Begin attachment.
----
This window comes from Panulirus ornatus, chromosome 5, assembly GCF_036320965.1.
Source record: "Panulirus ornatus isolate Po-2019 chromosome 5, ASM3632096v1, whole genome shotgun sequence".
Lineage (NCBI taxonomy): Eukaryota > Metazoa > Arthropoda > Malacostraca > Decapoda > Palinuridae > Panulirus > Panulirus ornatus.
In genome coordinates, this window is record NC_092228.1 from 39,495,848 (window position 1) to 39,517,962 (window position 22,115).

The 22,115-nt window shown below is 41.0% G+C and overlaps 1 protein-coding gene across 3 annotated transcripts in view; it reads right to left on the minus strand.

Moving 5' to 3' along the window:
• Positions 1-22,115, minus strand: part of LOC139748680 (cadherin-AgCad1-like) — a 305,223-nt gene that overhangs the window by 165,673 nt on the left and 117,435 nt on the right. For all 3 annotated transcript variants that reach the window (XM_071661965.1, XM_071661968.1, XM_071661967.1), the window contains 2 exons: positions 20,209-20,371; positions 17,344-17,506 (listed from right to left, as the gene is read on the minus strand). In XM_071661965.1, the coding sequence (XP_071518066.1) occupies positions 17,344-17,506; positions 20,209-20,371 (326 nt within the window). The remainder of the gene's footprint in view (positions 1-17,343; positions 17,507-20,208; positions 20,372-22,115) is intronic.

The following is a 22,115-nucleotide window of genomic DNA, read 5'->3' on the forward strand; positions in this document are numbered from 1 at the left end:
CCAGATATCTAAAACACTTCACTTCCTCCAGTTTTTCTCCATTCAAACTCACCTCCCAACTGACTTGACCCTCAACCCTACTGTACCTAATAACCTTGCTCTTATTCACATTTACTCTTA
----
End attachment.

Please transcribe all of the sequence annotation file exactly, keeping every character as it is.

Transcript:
This window comes from Panulirus ornatus, chromosome 5, assembly GCF_036320965.1.
Source record: "Panulirus ornatus isolate Po-2019 chromosome 5, ASM3632096v1, whole genome shotgun sequence".
Lineage (NCBI taxonomy): Eukaryota > Metazoa > Arthropoda > Malacostraca > Decapoda > Palinuridae > Panulirus > Panulirus ornatus.
In genome coordinates, this window is record NC_092228.1 from 39,495,848 (window position 1) to 39,517,962 (window position 22,115).

The 22,115-nt window shown below is 41.0% G+C and overlaps 1 protein-coding gene across 3 annotated transcripts in view; it reads right to left on the minus strand.

Moving 5' to 3' along the window:
• Positions 1-22,115, minus strand: part of LOC139748680 (cadherin-AgCad1-like) — a 305,223-nt gene that overhangs the window by 165,673 nt on the left and 117,435 nt on the right. For all 3 annotated transcript variants that reach the window (XM_071661965.1, XM_071661968.1, XM_071661967.1), the window contains 2 exons: positions 20,209-20,371; positions 17,344-17,506 (listed from right to left, as the gene is read on the minus strand). In XM_071661965.1, the coding sequence (XP_071518066.1) occupies positions 17,344-17,506; positions 20,209-20,371 (326 nt within the window). The remainder of the gene's footprint in view (positions 1-17,343; positions 17,507-20,208; positions 20,372-22,115) is intronic.

The following is a 22,115-nucleotide window of genomic DNA, read 5'->3' on the forward strand; positions in this document are numbered from 1 at the left end:
CCAGATATCTAAAACACTTCACTTCCTCCAGTTTTTCTCCATTCAAACTCACCTCCCAACTGACTTGACCCTCAACCCTACTGTACCTAATAACCTTGCTCTTATTCACATTTACTCTTA